(IV) 0 to about 40 mol % of a difunctional monomer reactant selected from the group consisting of hydroxycarboxylic acids having one —C(R—)2—OH group, aminocarboxylic acids having one —NRH group, aminoalkanols having one —C(R—)2OH group and one —NRH group and mixtures of said difunctional reactants wherein R is hydrogen or an alkyl group of 1 to 6 carbon atoms; and
(V) about 0.1 to 40 mol % of a multifunctional or branch-inducing reactant containing at least three functional groups selected from hydroxyl, carboxyl, amino, and mixtures thereof;
said branched polyester comprised of substantially equal mole proportions of acid equivalents (100 mol %) and diol or diol and diamine equivalents (100 mol %) wherein at least 20 weight percent of the groups linking the moieties of the monomeric units are ester linkages and wherein the inherent viscosity is at least 0.1 dL/g measured in a 60/40 parts by weight solution of phenol/tetrachloroethane at 25° C. and at a concentration of about 0.25 g of polymer in 100 ml of the solvent, the glass transition temperature Tg is no greater than 20° C., and the ring and ball softening point is at least 70° C.;
(II) about 10 to 75 weight percent of a pigment or filler; and
(III) a wax.
As noted above, the sulfopolyester may be a linear or branched material. It is particularly preferred to blend two or more sulfopolyesters insofar as this approach provides a balance of properties. Particular utility is obtained from blends of a low Tg branched sulfopolyester, such as Eastman AQ® 14000 resin, with a higher Tg linear sulfopolyester, such as Eastman AQ® 55 resin.
In this regard, a particularly preferred branched sulfopolyester is comprised of
(i) a dicarboxylic acid;
(ii) 2 to 15 mole percent of sodioisophthalic acid residues;
(iii) poly(ethylene glycol);
(iv) up to 50 mole percent of a diol which is other than poly(ethylene glycol);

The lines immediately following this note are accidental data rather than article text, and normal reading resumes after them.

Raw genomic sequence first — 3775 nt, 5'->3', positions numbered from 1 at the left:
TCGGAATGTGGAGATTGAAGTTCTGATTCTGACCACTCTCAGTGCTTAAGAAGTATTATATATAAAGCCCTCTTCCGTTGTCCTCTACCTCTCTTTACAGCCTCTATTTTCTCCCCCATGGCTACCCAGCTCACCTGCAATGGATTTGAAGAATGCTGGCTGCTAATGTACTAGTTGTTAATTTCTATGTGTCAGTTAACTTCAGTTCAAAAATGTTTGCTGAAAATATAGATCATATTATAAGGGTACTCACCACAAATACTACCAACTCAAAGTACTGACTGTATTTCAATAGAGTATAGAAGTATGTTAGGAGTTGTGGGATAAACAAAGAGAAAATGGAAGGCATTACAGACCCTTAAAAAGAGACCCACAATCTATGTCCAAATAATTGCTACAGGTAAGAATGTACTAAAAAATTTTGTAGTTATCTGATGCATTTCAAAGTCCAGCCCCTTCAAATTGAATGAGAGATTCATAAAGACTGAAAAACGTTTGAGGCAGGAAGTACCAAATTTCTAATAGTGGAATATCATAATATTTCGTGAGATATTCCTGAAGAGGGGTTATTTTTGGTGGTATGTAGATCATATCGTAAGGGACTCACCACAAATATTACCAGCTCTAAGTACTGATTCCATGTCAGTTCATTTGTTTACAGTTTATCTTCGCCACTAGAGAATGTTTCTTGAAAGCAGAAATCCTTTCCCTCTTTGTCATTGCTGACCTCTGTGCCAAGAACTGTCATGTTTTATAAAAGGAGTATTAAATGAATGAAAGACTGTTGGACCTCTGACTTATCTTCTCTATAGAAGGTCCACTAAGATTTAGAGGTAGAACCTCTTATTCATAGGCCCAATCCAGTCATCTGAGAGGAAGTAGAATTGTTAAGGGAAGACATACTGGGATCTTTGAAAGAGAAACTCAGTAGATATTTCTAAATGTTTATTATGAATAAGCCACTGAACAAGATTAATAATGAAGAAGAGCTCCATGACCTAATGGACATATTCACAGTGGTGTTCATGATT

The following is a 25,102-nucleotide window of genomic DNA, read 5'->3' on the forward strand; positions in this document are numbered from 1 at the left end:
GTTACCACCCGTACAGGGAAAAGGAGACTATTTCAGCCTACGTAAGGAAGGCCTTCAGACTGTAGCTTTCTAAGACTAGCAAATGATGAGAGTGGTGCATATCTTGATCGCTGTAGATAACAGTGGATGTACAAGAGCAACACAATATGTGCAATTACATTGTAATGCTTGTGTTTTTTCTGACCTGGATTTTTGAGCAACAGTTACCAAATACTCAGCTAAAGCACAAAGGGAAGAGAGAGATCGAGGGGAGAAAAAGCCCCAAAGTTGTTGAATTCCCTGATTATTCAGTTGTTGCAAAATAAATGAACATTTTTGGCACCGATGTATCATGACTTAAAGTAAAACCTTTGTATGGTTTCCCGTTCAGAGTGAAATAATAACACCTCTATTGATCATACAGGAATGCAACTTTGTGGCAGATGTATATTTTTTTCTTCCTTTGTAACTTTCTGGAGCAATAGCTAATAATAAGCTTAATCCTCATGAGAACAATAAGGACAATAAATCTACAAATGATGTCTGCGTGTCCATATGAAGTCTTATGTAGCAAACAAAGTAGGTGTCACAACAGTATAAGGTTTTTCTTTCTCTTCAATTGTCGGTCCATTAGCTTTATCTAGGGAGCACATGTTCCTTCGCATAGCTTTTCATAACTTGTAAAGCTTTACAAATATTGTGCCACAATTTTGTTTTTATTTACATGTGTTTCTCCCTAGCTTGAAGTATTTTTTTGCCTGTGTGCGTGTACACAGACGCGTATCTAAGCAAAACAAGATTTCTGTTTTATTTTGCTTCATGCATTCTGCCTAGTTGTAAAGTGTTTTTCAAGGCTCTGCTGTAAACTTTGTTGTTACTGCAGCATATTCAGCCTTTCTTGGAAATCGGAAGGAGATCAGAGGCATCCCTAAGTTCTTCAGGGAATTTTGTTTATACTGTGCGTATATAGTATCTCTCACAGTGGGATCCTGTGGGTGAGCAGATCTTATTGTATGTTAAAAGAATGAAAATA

(v) 0.1 to 20 mole percent of at least one trifunctional hydroxy compound; wherein said sulfopolyester has a Tg of ≦20° C.
A particularly preferred linear sulfopolyester is comprised of
(i) an aromatic diacid component comprised of up to 50 mole percent of an aliphatic or cycloaliphatic diacid;
(ii) 5 to 25 mole percent of sodioisophthalic acid;
(iii) a diol;
(iv) up to 75 mole percent of poly(ethylene glycol); wherein said sulfopolyester has a Tg of about 25 to 125° C.
The term “water-dispersible” is often used interchangeably with other descriptors such as “water-dissipatable”, “water-soluble”, or “water-dispellable”. In the context of this invention, all of these terms refer to the activity of water or a mixture of water and a water-miscible cosolvent on the polyesters described herein. Examples of such water-miscible cosolvents includes alcohols, ketones, glycol ethers, esters and the like, typically used in waterborne coating compositions. It is intended for this terminology to include conditions where the polyester is dissolved to form a true solution as well as those where the polyester is dispersed within the aqueous medium to obtain a stable product. Often, due to the statistical nature of polyester compositions, it is possible to have a soluble fraction and a dispersed fraction when a single polyester sample is placed in an aqueous medium.